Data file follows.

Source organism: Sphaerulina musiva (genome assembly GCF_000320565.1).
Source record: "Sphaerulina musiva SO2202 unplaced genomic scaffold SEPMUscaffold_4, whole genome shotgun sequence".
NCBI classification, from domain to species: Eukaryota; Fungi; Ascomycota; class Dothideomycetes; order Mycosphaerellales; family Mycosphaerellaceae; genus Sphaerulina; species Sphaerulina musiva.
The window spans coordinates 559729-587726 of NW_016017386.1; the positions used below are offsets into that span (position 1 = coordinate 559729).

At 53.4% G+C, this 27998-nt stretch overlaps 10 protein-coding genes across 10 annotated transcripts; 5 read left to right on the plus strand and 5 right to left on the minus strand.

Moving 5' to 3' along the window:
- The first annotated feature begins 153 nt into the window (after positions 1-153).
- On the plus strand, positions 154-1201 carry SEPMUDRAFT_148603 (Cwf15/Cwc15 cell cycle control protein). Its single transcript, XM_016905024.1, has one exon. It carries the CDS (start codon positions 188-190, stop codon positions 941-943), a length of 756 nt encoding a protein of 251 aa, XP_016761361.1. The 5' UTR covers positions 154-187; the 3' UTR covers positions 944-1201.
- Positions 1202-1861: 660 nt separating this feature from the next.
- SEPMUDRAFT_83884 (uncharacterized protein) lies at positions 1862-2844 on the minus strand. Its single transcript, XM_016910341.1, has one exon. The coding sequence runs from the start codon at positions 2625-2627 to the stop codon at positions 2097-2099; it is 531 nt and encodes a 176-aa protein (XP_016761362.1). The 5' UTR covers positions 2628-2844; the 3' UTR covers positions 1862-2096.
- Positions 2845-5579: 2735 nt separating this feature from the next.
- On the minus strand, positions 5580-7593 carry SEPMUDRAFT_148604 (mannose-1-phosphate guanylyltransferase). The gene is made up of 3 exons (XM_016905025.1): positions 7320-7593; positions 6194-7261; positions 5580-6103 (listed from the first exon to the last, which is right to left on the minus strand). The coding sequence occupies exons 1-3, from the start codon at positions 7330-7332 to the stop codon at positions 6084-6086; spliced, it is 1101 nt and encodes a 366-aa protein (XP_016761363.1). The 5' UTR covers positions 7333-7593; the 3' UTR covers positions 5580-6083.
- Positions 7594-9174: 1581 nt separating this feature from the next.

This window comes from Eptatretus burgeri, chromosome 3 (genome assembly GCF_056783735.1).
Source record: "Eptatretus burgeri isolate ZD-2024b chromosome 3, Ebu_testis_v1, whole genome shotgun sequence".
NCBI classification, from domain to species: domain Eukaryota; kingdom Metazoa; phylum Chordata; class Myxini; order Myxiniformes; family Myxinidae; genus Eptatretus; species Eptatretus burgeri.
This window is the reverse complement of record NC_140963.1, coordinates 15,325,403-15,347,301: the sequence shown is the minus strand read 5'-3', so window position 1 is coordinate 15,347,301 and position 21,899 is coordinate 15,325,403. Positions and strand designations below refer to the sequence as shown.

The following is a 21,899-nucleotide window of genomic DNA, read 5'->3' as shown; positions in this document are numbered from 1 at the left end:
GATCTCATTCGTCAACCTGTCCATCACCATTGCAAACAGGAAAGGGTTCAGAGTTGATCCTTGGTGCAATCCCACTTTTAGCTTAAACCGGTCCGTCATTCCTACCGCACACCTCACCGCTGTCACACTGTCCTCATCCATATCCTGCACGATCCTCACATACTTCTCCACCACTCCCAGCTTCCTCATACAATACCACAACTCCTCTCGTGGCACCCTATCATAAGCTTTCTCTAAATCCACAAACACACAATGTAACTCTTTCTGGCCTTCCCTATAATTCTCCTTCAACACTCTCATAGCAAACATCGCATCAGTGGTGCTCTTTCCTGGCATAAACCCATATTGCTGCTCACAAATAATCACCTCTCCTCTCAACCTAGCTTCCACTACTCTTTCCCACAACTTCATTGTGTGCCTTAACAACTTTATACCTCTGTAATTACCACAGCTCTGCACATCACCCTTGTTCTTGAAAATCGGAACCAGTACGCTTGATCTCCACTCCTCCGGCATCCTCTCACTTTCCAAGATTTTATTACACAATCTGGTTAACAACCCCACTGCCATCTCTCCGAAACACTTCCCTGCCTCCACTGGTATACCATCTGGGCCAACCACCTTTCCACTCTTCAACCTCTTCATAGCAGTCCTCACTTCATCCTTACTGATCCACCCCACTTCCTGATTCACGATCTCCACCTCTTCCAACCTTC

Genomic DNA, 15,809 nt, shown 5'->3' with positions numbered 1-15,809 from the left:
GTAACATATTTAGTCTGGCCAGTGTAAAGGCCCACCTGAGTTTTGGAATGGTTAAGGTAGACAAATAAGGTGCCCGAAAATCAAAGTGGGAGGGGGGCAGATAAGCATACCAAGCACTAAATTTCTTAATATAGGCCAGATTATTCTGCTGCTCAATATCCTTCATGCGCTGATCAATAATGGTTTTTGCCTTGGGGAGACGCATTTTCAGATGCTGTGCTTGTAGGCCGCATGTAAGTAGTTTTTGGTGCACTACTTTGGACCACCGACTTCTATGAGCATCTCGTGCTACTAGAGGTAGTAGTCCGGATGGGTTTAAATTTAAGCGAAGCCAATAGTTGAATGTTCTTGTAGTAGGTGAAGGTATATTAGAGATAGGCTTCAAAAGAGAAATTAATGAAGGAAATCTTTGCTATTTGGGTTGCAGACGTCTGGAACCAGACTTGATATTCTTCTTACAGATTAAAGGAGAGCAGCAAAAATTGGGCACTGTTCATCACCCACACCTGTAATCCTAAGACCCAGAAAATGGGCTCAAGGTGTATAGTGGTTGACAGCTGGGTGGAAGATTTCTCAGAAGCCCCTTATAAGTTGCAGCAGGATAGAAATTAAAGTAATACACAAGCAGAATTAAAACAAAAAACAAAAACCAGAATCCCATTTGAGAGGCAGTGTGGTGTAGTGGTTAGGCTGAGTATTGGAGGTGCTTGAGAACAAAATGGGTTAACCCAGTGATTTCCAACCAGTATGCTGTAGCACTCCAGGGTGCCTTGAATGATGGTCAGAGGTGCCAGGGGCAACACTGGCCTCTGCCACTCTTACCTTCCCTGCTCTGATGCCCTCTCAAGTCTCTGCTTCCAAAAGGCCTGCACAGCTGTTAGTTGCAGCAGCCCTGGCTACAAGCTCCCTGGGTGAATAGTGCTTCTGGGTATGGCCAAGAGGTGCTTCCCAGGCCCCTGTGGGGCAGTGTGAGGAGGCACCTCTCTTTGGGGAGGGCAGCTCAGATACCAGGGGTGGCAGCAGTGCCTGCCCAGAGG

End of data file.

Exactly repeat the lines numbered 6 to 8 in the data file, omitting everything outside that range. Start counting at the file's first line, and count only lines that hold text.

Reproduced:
Moving 5' to 3' along the window:
- The first annotated feature begins 153 nt into the window (after positions 1-153).
- On the plus strand, positions 154-1201 carry SEPMUDRAFT_148603 (Cwf15/Cwc15 cell cycle control protein). Its single transcript, XM_016905024.1, has one exon. It carries the CDS (start codon positions 188-190, stop codon positions 941-943), a length of 756 nt encoding a protein of 251 aa, XP_016761361.1. The 5' UTR covers positions 154-187; the 3' UTR covers positions 944-1201.